Another ADA-approved conditioner Sahota supports? Equates antiseptic mouthwash that is great for plaque control and gingivitis. There are also three tingly clean flavors: original, blue mint and spring mint.
Best for bad breath
Oral-B respiratory therapy Special care mouthwash
If bad breath is your problem, check out Glassman’s recommended mouth-B breathing therapy rinse. “I like the mild, great taste and it’s very refreshing,” says the dentist.
Best for preventing tooth decay
Act Total Care Clean Mint mouthwash
The name says it all: absolute care. This mouthwash from Act is an all-round winner, especially when it comes to preventing tooth decay, says Glassman. “The active ingredient is fluoride – to reduce tooth decay, strengthen tooth enamel and promote healthy gums,” explains Glassman.
Best for oral health
Toms from Maine Natural Wicked Fresh
Tom is from Maine
You’ve heard of Tom, haven’t you? Probs when it comes to natural deodorant. But the company also makes a natural mouthwash. This formula contains zinc, which neutralizes the odor caused by bad breath germs, explains Glassman. Plus, no burning, and it’s ADA approved.
Best for combating gum disease
Listerine Gum Therapy Rinse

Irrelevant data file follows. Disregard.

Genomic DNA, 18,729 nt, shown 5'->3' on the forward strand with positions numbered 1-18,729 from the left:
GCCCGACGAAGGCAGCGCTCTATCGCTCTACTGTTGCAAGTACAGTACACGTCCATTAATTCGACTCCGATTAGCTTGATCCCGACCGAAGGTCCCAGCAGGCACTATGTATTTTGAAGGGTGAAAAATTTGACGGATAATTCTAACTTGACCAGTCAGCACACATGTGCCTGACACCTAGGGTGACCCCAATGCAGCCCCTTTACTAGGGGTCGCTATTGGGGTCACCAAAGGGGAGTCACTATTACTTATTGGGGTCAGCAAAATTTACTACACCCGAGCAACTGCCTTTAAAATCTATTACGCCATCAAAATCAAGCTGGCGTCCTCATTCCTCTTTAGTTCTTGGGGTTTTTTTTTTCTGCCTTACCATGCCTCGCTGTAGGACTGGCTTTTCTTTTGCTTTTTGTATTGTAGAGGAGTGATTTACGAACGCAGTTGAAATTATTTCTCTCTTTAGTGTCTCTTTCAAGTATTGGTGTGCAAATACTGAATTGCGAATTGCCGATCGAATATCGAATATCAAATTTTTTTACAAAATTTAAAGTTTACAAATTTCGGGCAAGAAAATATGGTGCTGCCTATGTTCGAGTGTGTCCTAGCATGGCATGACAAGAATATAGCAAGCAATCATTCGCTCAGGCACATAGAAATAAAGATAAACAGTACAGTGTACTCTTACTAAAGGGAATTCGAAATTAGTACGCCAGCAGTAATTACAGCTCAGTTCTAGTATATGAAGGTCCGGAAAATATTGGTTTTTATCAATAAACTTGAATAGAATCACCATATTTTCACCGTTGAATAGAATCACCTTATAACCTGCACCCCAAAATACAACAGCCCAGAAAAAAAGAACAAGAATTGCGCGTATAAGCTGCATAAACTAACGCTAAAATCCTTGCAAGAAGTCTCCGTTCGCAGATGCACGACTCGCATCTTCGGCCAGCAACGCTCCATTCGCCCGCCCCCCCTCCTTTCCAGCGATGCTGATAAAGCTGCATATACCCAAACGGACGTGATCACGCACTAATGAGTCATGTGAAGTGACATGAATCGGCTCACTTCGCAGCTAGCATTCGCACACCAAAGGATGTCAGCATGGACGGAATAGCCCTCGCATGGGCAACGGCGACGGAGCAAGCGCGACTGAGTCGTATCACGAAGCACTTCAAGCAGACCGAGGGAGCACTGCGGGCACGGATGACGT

Another ADA champion courtesy of Sahota. Inflamed gums are never a fun problem. Try adding Listerine’s gum therapy to your daily oral cleaning routine to help resolve the problem. The conditioner uses essential oils such as eucalyptol, menthol, methyl salicylate, and thymol as active ingredients to ward off plaque, the main cause of gum disease.
Best for combating gingivitis
If you’re dealing with certain dental problems, your dentist may recommend a prescription mouthwash, such as Peridex, which is suitable for people whose gums are bleeding from inflammation. This prescription mouthwash will get rid of the bacteria that are causing the infection, thereby eliminating the bleeding.
Its disadvantage is that it can stain plaque, which can potentially stain your teeth, says Suastegui-Mursuli. But if you use it correctly, it shouldn’t be a problem. “The way to use Peridex is to rinse it off first so it can stick to and stain the plaque in your mouth. Once you see the plaque, it’s easier for you to know where to brush and floss, to get rid of them. Once you are done brushing and flossing, rinse again with Peridex. If you still see stains, brush and floss again, “says Suastegui-Mursuli.
It also offers a word of caution. “Do not eat or drink anything, including water, for an hour after using Peridex. Eating or drinking will eliminate the minty taste of the product and you will be left with its very strong, very medicinal aftertaste.”